Having missed the June seminar, through being double-booked, I was keen to make it down to this month's meeting and see some new companies. As usual the room was full and there was a certain buzz in the air from the prospect of meeting a brace of interesting companies and getting to ask them searching, but reasonable, questions.
First up were Mike Jefferies (FD) and Matt Hooper (Marketing) from IMImobile. This is a software services company which listed in 2014, to give its venture capital owners an exit route, but has been profitable and generating cash for over a decade. Its core service is that it helps customers deal with clients using mobile devices by linking enterprise systems to channels such as chat and social media. This is clearly a big win for large clients such as O2, the AA, Vodafone and the BBC as it allows them to outsource a technology headache while retaining the benefits of increased call-centre efficiency, fraud detection and improved customer service.
Talking of clients their largest is MTN in Africa, which provides 16% of revenue, while the second largest is a Tier 1 bank in the UK. What's interesting about this revenue is that, by IMImobile's own definition, 90% of it is recurring with 15% coming from fixed fees, 40% is directly usage based and 35% is down to transactional volumes; or, in other words, 75% of all fees rely on volume through the system, 15% is fixed and 10% is non-recurring. This is pretty good as clients want there to be high volumes and the receivables from these blue-chip companies are high quality so cash conversion is very good (typically 100% of EBITDA). Sadly there aren't going to be any dividends for a while (which was a sore point with the audience) and any excess cash will be used for acquisitions and share buy-backs.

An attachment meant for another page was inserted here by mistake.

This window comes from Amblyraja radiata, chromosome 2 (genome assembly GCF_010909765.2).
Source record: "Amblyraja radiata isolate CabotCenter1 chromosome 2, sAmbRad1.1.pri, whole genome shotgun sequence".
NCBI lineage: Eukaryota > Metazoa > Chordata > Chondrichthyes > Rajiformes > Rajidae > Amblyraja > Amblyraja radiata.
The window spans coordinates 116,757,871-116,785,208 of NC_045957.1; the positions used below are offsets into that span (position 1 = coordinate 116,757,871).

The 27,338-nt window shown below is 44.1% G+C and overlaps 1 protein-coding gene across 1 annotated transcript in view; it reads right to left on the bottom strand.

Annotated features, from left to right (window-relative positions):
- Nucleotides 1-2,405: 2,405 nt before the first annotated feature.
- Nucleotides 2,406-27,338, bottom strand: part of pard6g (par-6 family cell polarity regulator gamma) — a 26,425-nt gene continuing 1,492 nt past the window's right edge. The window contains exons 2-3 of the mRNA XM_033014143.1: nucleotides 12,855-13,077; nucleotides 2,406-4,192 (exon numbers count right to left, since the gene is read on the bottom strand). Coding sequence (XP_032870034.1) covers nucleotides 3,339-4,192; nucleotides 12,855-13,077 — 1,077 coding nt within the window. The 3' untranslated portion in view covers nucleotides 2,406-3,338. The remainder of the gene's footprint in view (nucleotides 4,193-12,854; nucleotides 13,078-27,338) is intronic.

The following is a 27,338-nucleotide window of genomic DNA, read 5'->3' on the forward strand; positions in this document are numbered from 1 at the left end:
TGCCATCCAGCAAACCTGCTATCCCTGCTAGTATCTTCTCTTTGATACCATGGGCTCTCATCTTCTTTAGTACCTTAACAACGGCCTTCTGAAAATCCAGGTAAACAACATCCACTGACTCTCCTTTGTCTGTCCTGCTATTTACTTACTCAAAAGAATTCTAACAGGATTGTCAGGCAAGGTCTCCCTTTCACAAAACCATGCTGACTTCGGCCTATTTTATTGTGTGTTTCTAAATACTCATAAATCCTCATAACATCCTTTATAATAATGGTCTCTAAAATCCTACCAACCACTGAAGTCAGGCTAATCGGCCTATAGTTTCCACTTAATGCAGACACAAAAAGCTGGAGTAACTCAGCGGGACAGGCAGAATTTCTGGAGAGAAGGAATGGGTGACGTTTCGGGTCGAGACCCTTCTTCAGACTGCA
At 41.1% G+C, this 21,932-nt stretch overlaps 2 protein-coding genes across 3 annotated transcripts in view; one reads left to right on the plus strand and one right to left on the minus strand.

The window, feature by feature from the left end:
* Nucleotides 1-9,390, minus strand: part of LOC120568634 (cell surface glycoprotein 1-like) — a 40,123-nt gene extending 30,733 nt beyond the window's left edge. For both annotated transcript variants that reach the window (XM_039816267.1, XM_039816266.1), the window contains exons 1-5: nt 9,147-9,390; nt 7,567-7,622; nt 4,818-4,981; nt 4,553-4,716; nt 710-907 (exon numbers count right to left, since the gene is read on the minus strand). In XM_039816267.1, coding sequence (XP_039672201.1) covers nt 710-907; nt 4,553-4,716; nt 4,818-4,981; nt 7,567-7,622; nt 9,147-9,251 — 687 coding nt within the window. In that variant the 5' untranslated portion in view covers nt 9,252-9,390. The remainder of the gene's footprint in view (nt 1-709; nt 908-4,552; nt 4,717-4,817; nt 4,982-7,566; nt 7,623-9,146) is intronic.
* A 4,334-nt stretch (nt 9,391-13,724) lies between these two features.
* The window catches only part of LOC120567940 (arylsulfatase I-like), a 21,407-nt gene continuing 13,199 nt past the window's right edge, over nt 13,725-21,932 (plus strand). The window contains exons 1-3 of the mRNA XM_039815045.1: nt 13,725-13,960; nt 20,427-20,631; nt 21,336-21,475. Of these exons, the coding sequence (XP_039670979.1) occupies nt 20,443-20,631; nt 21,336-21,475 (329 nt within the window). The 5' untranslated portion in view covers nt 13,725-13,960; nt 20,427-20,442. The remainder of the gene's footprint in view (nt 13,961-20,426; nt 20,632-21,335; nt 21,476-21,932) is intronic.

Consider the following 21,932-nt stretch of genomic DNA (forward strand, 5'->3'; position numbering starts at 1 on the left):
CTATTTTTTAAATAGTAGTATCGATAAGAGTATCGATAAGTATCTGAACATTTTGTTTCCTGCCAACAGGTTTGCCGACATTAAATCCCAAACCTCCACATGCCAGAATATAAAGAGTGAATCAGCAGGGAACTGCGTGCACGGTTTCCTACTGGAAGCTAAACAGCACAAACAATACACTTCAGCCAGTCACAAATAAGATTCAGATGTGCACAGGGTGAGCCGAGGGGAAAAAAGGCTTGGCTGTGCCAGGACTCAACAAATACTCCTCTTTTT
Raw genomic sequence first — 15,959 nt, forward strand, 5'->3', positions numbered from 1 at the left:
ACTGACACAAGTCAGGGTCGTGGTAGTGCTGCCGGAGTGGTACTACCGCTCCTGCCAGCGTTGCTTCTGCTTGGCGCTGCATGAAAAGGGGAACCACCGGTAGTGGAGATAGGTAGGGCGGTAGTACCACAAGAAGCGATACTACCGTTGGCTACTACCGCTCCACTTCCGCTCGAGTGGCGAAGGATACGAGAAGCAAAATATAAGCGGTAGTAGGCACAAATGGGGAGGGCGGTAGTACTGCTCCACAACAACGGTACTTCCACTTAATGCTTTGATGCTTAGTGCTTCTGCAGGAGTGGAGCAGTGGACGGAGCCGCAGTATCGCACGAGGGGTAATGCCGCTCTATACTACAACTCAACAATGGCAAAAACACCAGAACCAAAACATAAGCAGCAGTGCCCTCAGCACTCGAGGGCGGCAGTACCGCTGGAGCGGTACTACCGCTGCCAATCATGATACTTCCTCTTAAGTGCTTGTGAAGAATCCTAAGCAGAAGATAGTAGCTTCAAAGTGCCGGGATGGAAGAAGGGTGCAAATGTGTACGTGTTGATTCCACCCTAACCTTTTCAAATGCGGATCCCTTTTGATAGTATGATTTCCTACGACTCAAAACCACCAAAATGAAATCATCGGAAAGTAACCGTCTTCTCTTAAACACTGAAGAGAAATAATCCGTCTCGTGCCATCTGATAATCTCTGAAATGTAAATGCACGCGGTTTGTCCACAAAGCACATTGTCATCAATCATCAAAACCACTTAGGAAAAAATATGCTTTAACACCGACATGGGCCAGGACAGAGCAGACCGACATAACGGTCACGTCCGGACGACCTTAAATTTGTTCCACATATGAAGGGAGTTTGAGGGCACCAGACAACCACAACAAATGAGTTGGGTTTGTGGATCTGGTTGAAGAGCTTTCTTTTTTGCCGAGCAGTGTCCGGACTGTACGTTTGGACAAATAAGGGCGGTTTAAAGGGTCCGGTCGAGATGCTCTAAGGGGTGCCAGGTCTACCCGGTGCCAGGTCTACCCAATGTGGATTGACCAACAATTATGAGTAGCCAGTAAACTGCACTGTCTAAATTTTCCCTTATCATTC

On the investor front the share structure is slightly odd in that there are 49m ordinary shares, 11m founder shares and 6m options; so, if you're not careful, it can be easy to value the company incorrectly (fortunately Stockopedia uses the correct figure of 60m shares). Beyond the directors owning 20% of the company institutions own something like 75% of the remaining shares with ToscaFund taking out 25% alone - so there's a certain level of illiquidity here. That said IMImobile is in a sweet spot with smartphone penetration increasing worldwide and investment in the US market hopefully paying off this year with break-even being hit at a monthly run-rate level. The landscape in the US is very different to other countries, and perhaps more immature, but apparently the board thought long and hard before deciding that this was the right market to attack. Either way the company is expanding through a mixture of organic and acquisition growth, and has been able to retain all major clients, so it must be doing something right.